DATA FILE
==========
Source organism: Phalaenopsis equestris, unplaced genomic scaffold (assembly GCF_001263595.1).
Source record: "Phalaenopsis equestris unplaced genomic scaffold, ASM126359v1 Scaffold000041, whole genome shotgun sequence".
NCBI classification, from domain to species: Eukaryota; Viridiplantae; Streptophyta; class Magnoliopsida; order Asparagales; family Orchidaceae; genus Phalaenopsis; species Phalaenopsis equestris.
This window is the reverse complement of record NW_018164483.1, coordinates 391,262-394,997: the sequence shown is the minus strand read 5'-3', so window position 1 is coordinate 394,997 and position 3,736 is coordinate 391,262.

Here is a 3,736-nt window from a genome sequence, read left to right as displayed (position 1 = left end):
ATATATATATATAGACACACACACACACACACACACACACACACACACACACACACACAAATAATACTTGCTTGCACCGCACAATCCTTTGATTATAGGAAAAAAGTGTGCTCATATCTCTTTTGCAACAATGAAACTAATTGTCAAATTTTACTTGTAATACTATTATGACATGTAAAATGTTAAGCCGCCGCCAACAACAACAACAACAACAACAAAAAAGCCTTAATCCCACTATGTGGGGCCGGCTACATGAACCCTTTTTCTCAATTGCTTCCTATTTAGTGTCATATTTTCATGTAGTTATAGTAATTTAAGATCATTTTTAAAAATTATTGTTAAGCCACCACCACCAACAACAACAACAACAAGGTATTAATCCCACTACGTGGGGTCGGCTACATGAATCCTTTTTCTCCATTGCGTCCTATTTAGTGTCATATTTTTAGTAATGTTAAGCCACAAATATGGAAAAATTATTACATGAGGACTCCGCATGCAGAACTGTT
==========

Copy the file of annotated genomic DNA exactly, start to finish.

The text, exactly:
Source organism: Phalaenopsis equestris, unplaced genomic scaffold (assembly GCF_001263595.1).
Source record: "Phalaenopsis equestris unplaced genomic scaffold, ASM126359v1 Scaffold000041, whole genome shotgun sequence".
NCBI classification, from domain to species: Eukaryota; Viridiplantae; Streptophyta; class Magnoliopsida; order Asparagales; family Orchidaceae; genus Phalaenopsis; species Phalaenopsis equestris.
This window is the reverse complement of record NW_018164483.1, coordinates 391,262-394,997: the sequence shown is the minus strand read 5'-3', so window position 1 is coordinate 394,997 and position 3,736 is coordinate 391,262.

Here is a 3,736-nt window from a genome sequence, read left to right as displayed (position 1 = left end):
ATATATATATATAGACACACACACACACACACACACACACACACACACACACACACACAAATAATACTTGCTTGCACCGCACAATCCTTTGATTATAGGAAAAAAGTGTGCTCATATCTCTTTTGCAACAATGAAACTAATTGTCAAATTTTACTTGTAATACTATTATGACATGTAAAATGTTAAGCCGCCGCCAACAACAACAACAACAACAACAAAAAAGCCTTAATCCCACTATGTGGGGCCGGCTACATGAACCCTTTTTCTCAATTGCTTCCTATTTAGTGTCATATTTTCATGTAGTTATAGTAATTTAAGATCATTTTTAAAAATTATTGTTAAGCCACCACCACCAACAACAACAACAACAAGGTATTAATCCCACTACGTGGGGTCGGCTACATGAATCCTTTTTCTCCATTGCGTCCTATTTAGTGTCATATTTTTAGTAATGTTAAGCCACAAATATGGAAAAATTATTACATGAGGACTCCGCATGCAGAACTGTT